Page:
The Corner

Great Minds Think Alike Dept.

From my column (first appeared in the LAT):

Ce qu’on voit et ce qu’on ne voit pas. That may exhaust my French-phrase quota for the year, but it’s worth it. The saying is the title of an essay by 19th-century French economist Frédéric Bastiat and means “that which is seen, and that which is not seen.”

Bastiat’s essay is most famous for the “parable of the broken window,” in which a young boy shatters a shopkeeper’s window and, after some initial outrage, the villagers conclude that the rascal helped the local economy. Why?

Because if no one broke windows, window makers would be out of business, and if window makers were out of business, they wouldn’t buy any more bread or shoes, hurting the bakers and cobblers. So the six francs the shopkeeper must spend for a new window is really a boon to the community.

The problem with this argument can be gleaned from the title of Bastiat’s essay. By counting the money the shopkeeper spends to replace a perfectly good window (that which is seen), we ignore the money he might have spent on something else (that which is unseen). The shopkeeper might have instead dropped six francs on new shoes, a book, or a bonus for his assistant. Those who celebrate the broken window as a generator of growth take “no account of that which is not seen.”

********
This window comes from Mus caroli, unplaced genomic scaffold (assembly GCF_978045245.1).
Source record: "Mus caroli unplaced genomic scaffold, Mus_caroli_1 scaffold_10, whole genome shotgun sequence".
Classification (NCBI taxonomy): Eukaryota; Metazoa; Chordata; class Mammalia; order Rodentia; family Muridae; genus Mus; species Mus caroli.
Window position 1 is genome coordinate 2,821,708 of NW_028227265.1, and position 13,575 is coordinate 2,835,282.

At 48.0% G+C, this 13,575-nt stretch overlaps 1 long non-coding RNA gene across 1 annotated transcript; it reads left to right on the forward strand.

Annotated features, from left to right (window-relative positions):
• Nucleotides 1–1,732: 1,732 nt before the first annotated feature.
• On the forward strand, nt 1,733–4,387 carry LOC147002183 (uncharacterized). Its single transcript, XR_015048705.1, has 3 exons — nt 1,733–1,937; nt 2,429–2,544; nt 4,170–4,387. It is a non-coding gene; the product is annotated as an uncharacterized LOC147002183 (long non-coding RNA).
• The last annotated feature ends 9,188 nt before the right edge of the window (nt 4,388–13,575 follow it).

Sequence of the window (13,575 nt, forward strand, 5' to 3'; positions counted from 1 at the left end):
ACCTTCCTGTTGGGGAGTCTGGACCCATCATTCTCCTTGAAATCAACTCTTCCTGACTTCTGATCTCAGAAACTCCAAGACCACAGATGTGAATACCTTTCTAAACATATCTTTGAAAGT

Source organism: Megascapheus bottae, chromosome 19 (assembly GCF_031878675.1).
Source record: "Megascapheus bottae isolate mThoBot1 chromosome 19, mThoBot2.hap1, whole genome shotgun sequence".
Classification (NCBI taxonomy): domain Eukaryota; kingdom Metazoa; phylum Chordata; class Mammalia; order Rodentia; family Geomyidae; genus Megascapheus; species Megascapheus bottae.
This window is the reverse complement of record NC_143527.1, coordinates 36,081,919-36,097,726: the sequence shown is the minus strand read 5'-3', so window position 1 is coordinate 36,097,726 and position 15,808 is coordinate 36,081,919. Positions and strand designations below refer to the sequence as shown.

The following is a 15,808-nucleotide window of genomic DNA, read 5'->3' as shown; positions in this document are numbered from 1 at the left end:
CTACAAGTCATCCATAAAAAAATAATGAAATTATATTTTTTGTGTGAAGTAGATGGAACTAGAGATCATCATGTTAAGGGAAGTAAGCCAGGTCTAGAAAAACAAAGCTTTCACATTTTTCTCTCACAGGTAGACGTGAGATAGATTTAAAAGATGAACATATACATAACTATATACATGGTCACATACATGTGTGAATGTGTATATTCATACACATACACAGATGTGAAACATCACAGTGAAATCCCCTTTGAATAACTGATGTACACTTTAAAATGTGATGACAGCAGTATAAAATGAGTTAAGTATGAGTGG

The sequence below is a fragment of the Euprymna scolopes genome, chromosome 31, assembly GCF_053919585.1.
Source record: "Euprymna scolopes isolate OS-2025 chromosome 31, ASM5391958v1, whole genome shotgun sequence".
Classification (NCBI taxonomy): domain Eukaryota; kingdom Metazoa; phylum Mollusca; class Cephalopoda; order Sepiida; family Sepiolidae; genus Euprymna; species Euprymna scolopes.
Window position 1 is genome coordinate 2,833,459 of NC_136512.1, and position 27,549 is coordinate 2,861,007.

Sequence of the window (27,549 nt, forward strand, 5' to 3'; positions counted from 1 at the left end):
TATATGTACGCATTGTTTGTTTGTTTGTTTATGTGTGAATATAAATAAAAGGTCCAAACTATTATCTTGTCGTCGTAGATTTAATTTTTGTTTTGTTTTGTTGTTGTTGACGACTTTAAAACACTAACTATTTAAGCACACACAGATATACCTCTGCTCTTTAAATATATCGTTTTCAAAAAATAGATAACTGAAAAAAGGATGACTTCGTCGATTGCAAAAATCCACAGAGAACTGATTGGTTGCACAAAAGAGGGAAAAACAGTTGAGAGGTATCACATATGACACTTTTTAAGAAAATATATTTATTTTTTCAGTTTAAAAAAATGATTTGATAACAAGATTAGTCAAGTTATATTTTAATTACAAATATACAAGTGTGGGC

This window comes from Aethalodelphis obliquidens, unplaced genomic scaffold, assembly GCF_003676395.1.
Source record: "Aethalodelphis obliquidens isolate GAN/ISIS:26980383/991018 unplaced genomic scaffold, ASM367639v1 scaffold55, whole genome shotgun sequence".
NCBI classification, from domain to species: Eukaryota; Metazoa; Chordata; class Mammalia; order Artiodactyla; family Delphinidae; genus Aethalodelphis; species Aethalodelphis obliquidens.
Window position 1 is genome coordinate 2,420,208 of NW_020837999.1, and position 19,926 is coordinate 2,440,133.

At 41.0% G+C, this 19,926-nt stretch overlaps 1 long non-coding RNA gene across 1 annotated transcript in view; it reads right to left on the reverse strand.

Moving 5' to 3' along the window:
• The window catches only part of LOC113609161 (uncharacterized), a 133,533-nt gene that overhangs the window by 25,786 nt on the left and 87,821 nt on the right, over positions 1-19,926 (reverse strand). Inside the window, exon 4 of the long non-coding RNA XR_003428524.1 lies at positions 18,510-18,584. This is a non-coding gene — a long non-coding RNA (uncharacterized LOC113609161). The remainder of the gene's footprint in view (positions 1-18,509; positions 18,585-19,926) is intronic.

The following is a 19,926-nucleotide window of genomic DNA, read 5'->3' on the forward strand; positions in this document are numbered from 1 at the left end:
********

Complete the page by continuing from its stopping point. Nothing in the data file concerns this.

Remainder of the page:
From Caroline Baum’s column:

Transferring money from taxpayers to car buyers is exactly that: a transfer. The money taken from taxpayers can’t be used for something else.

This is the lesson of Frederic Bastiat’s essay, “That Which is Seen, and That Which is Unseen.” Bastiat, a 19th century French political economist, tells the story of a shopkeeper who has to hire a glazier to repair a broken window, providing work and income for him in the process. That’s what is seen.

What is unseen is what the shopkeeper would have done if he didn’t have to pay the glazier. He might have bought shoes for his children, providing income for the shoemaker, who in turn could buy leather to produce more shoes. The glazier’s gain is the shoemaker’s loss. There is no net gain, no job or income creation, from this transaction.

Jonah Goldberg, a senior editor of National Review and the author of Suicide of the West, holds the Asness Chair in Applied Liberty at the American Enterprise Institute.

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